The only hardware of its kind, the SolShare is rapidly growing in popularity across the globe. There are now thousands of residents embracing lower power bills and reduced carbon emissions thanks to the SolShare.
A typical SolShare system can gain as many as 5-15 SAP points, which directly impacts the property EPC rating. As we saw in the tables above, each band is approximately ten points. By installing a standard SolShare system on flats, it’s almost certain that the EPC rating will increase by at least one grade.
When designing the system, we can identify which flats in the building that need a higher boost to their EPC rating. We can then allocate a higher proportion of solar to those flats, so you’re able to achieve the desired EPC rating for every flat in the building.
The entire SolShare solar solution typically costs between £2,000 – £4,000 per flat, which is relatively low compared to other EPC initiatives. All while lowering the electricity bills for the residents within the flats.
In fact, the EPC to cost benefit is so attractive, the Social Housing Decarbonisation Fund team of BEIS have stated that even though the SHDF Wave 2 is a fabric first approach, they would accept SolShare solar systems as part of the bids, as long as it is contained within the 50% contributed portion of the bid.
Now that the power of solar has been unlocked with rooftop solar for flats via the SolShare, a whole new world of energy efficiency is available. The SolShare is cost-effective, boosts EPC rankings quickly and provides benefits from day one.
At Allume, we believe everyone should have the power to reduce their electricity bill and carbon footprint. The SolShare is the only hardware for sharing rooftop solar for flats and we’d love to help you get on board. Contact us today to discuss your options.
There’s been a lot of media coverage recently over the unprecedented turmoil in Australia’s energy markets. A combination of factors has caused the steepest increase in wholesale prices for electricity and gas ever experienced, and these high prices are expected to continue well into 2023. While this will have an impact on all households across Australia, one of the hardest hit by the rising energy costs will be those in social housing.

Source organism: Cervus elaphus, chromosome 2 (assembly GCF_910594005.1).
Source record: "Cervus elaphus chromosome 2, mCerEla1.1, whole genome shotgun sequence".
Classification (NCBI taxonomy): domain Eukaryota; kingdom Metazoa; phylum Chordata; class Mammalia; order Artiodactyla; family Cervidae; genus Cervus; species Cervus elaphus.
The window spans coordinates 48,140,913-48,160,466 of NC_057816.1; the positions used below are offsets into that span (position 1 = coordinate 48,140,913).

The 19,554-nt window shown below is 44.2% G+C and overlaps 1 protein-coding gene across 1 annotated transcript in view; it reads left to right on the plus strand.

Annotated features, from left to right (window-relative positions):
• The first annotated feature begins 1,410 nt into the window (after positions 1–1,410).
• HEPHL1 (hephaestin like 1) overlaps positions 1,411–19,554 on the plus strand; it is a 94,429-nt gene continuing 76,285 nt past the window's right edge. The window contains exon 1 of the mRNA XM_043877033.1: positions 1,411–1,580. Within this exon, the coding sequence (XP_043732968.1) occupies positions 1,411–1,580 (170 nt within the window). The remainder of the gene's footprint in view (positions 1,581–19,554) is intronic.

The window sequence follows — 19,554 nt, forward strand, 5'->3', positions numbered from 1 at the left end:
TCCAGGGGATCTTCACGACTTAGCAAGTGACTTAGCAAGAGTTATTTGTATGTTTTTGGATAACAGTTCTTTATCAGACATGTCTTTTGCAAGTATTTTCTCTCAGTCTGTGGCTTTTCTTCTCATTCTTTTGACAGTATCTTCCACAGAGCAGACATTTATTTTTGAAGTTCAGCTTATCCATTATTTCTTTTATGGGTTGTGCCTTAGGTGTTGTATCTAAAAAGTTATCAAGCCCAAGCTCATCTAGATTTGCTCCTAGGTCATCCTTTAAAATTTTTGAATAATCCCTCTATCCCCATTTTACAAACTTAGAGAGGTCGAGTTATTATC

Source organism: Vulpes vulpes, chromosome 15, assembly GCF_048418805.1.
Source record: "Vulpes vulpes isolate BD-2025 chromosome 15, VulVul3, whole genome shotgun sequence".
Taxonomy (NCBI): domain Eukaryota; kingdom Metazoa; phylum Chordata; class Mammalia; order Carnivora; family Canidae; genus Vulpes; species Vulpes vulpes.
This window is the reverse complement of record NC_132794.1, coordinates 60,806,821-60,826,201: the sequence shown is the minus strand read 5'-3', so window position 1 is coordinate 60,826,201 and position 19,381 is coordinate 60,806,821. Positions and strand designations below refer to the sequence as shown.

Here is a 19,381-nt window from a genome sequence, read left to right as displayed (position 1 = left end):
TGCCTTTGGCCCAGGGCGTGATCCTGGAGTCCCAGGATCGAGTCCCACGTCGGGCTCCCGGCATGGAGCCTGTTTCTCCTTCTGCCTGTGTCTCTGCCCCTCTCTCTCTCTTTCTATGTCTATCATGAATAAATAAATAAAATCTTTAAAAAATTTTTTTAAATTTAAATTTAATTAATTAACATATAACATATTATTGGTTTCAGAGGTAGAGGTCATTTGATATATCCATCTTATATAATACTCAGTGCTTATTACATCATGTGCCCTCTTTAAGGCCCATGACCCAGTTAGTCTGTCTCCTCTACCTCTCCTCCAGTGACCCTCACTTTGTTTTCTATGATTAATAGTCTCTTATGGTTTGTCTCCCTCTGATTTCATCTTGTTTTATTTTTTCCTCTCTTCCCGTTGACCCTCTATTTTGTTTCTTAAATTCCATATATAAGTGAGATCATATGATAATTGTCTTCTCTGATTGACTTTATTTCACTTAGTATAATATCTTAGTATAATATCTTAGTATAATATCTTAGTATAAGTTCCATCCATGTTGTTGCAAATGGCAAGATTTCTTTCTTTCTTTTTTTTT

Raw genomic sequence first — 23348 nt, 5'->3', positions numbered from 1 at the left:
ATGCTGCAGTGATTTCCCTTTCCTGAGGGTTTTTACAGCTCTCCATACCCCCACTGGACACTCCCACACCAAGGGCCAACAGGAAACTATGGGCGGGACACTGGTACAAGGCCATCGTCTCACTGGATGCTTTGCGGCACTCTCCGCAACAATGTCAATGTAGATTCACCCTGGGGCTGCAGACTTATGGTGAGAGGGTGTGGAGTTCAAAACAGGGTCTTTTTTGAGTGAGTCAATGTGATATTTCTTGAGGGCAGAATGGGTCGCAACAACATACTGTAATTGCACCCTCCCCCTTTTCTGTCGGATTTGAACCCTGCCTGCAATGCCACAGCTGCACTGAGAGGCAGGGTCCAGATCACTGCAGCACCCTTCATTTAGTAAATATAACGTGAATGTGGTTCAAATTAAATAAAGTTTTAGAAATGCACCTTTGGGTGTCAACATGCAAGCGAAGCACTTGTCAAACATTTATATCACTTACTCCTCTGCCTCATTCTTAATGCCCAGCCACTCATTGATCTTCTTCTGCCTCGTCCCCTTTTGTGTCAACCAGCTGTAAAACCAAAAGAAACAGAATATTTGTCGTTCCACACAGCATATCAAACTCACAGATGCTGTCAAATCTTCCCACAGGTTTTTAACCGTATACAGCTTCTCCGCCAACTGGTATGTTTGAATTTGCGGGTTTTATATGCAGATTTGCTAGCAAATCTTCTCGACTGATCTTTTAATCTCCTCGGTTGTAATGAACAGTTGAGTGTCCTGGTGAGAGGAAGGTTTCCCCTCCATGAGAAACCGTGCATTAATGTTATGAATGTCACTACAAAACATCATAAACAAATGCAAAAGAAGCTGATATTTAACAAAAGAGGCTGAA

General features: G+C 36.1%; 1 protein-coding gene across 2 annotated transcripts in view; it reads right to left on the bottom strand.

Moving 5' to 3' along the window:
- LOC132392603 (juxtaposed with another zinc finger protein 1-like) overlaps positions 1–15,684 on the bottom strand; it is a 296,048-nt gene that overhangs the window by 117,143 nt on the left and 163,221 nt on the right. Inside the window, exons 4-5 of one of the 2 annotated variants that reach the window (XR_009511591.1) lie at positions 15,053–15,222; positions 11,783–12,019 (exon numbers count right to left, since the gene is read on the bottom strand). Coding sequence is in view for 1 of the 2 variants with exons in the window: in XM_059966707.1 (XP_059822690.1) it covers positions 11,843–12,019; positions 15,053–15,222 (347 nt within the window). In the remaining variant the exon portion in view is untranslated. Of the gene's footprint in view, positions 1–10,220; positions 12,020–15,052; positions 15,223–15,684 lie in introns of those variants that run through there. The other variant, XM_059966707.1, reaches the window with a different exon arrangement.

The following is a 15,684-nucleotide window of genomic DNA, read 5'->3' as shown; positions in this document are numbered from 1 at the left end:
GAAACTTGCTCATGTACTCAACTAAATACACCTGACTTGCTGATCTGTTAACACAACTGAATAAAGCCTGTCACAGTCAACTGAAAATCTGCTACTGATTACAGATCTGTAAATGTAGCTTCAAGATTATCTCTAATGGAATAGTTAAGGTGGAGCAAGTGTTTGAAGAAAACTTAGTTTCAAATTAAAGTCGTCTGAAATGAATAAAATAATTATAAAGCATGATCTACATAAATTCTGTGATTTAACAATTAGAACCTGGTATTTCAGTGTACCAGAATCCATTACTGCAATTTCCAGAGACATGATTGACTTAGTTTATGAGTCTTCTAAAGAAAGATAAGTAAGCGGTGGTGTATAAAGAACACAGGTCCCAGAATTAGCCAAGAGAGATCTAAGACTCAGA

The causes of these increases are due to our reliance on fossil fuels and an ageing grid:
Authorities responsible for price regulation have already approved massive increases to Default Market Offers (the standard electricity contract for homes and small businesses) from 1 July. South Australia’s prices will be going up 20%, Queensland’s by 18%, and New South Wales customers will be hit with a 12% increase.
Research has shown that people on lower incomes spend a larger share of their money on energy bills than people on higher incomes. For the top 20%, energy bills only take up 1-2% of their monthly income. For the bottom 20% of income-earners, energy bills eat up 7% of their monthly budget, and that’s before the energy tariffs are hiked up on 1 July.
When low-income people face massive increases in energy bills, they face stark choices: feed the kids or let them go hungry, pay the rent or fall into arrears with the landlord, or pay the power bill or get threatened with disconnection. Energy hardship payments don’t automatically get increased when power prices rise. This is a situation faced by a million Australians each month, and that number is only going to get higher.